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Michael Kern

Michael Kern

Michael Kern is a newswriter and editor at Safehaven.com and Oilprice.com, 

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U.S. Funds Set Sights On Venezuela Oil Investment

  • Two American investment funds are looking to take a stake in an oil project off the eastern coast of Venezuela.
  • Gramercy Funds Management and Amos Global Energy will partner with a division of Venezuelan-based Inelectra group.
  • The move could be a signal that tensions between Washington and Caracas are beginning to thaw.

Two U.S. investment funds have formed a joint venture to invest in Venezuela's oil industry.

The funds, Gramercy Funds Management and Amos Global Energy, will partner with a division of Inelectra Group, a Venezuela-based company, which has a stake in an oil project off the eastern coast of Venezuela, where oil was discovered in 2001, Reuters reported.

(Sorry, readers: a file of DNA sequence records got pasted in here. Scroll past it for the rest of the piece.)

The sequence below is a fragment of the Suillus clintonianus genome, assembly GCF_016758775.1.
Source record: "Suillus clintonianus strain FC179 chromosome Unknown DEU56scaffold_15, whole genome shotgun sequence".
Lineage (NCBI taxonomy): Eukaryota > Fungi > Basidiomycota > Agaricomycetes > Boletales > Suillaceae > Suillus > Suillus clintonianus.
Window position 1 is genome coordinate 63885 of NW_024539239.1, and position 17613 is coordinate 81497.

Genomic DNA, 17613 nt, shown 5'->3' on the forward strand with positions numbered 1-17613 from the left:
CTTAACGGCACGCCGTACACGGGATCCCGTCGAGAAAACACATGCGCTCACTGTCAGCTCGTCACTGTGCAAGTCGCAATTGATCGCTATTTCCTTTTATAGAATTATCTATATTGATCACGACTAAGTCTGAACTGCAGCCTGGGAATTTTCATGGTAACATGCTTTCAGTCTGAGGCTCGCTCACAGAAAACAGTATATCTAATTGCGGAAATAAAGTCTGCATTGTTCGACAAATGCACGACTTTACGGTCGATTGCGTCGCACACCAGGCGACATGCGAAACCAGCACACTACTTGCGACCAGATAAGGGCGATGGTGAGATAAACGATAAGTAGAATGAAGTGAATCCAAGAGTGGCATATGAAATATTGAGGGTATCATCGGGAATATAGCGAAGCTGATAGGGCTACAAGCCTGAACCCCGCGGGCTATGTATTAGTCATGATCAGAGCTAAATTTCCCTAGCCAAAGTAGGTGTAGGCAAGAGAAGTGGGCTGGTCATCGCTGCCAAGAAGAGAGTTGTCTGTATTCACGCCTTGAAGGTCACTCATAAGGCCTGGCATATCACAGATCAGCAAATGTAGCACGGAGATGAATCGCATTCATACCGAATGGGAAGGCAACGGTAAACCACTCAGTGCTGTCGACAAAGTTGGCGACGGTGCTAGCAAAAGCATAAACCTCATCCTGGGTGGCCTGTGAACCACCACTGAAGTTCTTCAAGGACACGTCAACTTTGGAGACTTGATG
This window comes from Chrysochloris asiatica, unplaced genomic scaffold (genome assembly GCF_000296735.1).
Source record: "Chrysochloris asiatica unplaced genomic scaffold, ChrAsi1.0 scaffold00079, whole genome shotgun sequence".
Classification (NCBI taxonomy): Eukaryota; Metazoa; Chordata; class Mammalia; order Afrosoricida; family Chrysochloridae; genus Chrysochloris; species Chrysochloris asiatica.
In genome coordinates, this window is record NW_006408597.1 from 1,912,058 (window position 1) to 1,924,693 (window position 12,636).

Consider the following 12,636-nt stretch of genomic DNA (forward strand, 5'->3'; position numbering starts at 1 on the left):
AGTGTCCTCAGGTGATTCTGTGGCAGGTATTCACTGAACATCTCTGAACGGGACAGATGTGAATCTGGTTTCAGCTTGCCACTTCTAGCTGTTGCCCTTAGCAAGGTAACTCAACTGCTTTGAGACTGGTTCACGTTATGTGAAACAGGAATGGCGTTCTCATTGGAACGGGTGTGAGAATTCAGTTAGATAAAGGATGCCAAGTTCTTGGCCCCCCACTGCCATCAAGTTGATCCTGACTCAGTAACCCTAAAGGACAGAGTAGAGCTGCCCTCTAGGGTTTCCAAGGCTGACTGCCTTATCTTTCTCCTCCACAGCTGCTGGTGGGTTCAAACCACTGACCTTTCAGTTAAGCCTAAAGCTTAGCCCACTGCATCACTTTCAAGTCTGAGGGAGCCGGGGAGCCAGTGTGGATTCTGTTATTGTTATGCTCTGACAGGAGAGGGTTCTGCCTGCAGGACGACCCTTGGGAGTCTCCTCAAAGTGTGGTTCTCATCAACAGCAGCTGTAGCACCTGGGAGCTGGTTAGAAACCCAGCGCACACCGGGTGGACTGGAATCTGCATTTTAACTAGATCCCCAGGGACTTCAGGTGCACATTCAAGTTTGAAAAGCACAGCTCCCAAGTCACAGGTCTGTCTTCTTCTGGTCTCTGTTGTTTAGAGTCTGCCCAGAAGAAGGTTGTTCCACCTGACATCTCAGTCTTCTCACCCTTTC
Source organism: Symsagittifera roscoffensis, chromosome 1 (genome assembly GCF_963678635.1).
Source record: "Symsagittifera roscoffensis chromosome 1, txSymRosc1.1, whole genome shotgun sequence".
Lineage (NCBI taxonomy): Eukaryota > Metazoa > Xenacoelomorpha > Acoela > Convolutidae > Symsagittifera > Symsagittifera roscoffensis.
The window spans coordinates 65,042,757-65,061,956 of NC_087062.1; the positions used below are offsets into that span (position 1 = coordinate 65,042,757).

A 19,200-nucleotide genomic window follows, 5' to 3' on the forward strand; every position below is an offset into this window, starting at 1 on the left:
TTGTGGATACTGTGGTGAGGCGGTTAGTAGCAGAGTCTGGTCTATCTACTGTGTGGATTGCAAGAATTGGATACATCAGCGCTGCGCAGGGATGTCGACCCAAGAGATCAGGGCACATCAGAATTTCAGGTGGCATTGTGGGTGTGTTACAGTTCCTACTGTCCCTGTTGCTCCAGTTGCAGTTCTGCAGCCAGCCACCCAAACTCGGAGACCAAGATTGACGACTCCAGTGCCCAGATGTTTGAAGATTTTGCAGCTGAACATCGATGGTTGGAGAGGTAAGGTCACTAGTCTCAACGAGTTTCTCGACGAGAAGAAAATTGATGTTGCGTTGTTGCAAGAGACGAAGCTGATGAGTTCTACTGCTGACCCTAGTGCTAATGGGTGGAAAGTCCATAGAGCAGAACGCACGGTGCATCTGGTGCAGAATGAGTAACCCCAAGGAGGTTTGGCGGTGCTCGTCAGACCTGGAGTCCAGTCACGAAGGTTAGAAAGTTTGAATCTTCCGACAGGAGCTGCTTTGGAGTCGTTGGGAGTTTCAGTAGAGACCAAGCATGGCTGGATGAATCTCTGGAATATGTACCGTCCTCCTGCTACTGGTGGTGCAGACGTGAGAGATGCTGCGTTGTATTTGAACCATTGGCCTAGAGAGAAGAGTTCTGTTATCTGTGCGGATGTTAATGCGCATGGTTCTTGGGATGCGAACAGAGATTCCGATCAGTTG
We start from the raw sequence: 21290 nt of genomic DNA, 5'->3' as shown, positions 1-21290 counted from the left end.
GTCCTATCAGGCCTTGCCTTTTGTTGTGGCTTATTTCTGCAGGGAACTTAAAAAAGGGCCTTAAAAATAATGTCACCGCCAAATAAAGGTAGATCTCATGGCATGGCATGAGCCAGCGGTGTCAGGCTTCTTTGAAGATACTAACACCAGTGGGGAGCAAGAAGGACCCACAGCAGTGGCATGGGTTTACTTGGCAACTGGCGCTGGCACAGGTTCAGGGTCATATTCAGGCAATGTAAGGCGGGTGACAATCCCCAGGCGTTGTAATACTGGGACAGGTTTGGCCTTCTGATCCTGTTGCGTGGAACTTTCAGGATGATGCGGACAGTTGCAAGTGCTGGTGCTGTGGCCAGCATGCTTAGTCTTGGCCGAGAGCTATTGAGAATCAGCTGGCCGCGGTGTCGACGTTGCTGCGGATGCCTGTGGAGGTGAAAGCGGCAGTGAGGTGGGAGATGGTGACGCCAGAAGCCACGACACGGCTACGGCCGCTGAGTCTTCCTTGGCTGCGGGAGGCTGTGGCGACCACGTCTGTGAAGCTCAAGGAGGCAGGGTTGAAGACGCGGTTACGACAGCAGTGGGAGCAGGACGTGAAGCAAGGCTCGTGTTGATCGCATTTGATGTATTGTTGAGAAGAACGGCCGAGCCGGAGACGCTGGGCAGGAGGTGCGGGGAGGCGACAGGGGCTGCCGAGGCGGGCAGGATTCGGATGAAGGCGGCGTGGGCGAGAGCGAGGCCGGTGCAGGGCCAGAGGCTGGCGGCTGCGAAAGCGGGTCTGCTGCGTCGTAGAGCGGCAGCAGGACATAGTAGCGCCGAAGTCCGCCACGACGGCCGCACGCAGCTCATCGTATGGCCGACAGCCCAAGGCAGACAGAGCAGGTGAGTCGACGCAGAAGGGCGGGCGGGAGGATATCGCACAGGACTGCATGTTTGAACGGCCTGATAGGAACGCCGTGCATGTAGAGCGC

The move may be a signal that the initial signs of thawing in Washington's relations with Caracas are now multiplying. Despite the fact that U.S. companies are only barred from doing business with state-owned PDVSA since the Trump administration enforced the sanctions on Venezuela U.S. investors have been less than eager to do business with private oil companies in the South American country as well.

Amos Global Energy, a fund set up in 2019 by a former Chevron executive, has a special focus on Latin America, per its website, and a more specific focus on Venezuela, per Reuters.

Gramercy Funds Management, for its part, is a fund focused on emerging market investments across asset classes.

The two partners in the joint venture said that the aim of the venture was to "contribute to balancing oil supply and demand," according to a statement by Ali Moshiri, the head of Amos Global Energy.

According to Gramercy partner Matt Maloney, the venture "will be beneficial to U.S. interests in the region and the U.S. economy by lowering fuel prices for American consumers." 

It might take a few years before new supply from the project the two are investing in reaches U.S. drivers, but it appears that Washington is indeed relaxing its stance on Venezuela amid the fuel price shock.

Last month, the Biden administration relaxed restrictions for two European companies doing business with Venezuela, allowing them to export certain, albeit modest, volumes of Venezuelan crude to Europe.

By Michael Kern for Oilprice.com


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